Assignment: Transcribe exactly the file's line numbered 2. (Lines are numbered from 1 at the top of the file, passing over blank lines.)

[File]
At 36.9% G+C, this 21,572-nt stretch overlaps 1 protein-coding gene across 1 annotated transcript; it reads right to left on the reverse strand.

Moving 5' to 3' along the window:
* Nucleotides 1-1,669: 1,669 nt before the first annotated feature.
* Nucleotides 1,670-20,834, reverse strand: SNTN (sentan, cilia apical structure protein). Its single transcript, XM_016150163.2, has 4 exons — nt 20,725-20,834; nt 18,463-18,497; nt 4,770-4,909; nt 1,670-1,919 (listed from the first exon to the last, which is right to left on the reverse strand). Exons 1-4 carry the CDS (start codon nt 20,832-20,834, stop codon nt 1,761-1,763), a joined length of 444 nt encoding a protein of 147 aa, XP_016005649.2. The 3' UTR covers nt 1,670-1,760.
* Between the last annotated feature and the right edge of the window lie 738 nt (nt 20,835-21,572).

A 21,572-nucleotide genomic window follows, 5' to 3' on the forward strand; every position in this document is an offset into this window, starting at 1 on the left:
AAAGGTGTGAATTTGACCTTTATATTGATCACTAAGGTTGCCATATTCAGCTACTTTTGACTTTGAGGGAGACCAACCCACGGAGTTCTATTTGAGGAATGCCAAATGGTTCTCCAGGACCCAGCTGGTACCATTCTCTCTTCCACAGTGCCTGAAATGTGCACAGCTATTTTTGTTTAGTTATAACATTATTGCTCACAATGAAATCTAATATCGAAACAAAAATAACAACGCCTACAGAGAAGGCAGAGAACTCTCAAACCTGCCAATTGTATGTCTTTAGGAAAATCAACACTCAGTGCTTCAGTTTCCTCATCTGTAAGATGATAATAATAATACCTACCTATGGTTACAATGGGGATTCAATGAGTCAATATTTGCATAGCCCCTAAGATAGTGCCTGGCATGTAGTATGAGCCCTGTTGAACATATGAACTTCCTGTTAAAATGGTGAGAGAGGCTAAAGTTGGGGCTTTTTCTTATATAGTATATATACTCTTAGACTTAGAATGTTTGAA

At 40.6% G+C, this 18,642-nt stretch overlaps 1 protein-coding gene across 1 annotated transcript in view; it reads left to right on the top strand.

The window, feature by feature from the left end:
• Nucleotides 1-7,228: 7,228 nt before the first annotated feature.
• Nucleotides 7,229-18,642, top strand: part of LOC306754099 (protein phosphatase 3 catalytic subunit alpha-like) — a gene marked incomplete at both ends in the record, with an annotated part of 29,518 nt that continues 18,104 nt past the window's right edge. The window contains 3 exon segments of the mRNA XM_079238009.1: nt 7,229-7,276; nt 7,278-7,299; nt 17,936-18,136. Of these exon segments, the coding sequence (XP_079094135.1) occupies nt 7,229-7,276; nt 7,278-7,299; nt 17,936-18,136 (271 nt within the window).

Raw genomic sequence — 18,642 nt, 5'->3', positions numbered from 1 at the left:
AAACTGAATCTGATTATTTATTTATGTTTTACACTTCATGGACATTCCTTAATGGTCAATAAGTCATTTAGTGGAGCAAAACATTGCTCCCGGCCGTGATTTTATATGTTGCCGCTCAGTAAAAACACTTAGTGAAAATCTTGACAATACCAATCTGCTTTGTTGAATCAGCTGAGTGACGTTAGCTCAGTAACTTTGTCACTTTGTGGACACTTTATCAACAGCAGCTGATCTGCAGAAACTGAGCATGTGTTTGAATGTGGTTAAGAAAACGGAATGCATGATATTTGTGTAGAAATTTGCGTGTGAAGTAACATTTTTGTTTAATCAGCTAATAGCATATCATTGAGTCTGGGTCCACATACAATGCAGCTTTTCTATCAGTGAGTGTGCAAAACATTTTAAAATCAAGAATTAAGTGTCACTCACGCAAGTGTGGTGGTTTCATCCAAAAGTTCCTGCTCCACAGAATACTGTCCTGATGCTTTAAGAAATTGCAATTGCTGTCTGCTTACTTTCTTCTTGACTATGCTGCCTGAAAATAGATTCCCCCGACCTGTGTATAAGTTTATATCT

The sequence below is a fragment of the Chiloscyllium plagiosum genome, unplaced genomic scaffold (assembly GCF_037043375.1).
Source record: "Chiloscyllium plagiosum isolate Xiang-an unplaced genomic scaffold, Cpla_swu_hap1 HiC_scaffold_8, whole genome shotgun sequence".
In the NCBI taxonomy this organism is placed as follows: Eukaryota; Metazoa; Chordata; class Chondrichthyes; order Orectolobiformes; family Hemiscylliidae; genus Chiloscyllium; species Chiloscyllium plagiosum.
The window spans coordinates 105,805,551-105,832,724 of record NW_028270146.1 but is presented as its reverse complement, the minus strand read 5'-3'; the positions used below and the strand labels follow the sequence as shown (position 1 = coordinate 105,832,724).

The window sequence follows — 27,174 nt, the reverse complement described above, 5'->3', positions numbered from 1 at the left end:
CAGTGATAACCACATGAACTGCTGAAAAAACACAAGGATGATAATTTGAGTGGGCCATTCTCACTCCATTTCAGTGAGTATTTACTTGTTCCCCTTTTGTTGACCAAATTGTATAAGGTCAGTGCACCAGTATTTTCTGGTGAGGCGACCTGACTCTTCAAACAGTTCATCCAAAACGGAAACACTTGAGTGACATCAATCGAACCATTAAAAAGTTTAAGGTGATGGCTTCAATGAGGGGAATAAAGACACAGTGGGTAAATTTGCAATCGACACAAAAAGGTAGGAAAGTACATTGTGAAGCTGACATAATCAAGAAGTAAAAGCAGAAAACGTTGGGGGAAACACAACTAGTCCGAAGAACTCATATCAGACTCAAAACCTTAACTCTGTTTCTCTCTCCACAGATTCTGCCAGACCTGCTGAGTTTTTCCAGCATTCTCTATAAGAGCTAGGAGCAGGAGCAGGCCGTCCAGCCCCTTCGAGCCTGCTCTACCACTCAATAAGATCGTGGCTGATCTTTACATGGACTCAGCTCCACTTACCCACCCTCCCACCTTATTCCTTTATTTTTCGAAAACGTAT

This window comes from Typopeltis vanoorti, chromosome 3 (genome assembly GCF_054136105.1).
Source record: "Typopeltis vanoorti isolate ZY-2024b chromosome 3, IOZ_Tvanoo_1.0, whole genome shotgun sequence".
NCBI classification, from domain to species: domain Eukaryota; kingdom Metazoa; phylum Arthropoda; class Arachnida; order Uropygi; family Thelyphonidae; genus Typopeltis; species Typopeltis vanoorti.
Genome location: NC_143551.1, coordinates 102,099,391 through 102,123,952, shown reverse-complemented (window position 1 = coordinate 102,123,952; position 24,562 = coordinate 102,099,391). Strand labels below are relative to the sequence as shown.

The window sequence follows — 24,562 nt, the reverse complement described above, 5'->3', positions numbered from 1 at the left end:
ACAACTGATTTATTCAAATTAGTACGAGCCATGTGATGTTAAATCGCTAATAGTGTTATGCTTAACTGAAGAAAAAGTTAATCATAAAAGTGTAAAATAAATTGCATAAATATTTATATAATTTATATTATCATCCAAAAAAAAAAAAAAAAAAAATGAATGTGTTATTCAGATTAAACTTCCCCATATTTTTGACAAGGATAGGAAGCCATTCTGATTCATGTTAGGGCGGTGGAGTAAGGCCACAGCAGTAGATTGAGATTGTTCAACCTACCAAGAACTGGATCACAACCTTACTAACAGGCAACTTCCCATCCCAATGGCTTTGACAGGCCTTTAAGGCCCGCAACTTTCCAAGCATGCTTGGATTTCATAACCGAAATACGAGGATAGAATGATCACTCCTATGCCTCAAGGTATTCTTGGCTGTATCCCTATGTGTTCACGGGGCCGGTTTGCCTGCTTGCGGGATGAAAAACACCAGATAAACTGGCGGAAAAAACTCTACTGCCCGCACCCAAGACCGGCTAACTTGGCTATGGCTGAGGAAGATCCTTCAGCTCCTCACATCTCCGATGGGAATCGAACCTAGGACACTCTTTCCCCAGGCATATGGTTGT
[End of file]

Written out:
Moving 5' to 3' along the window: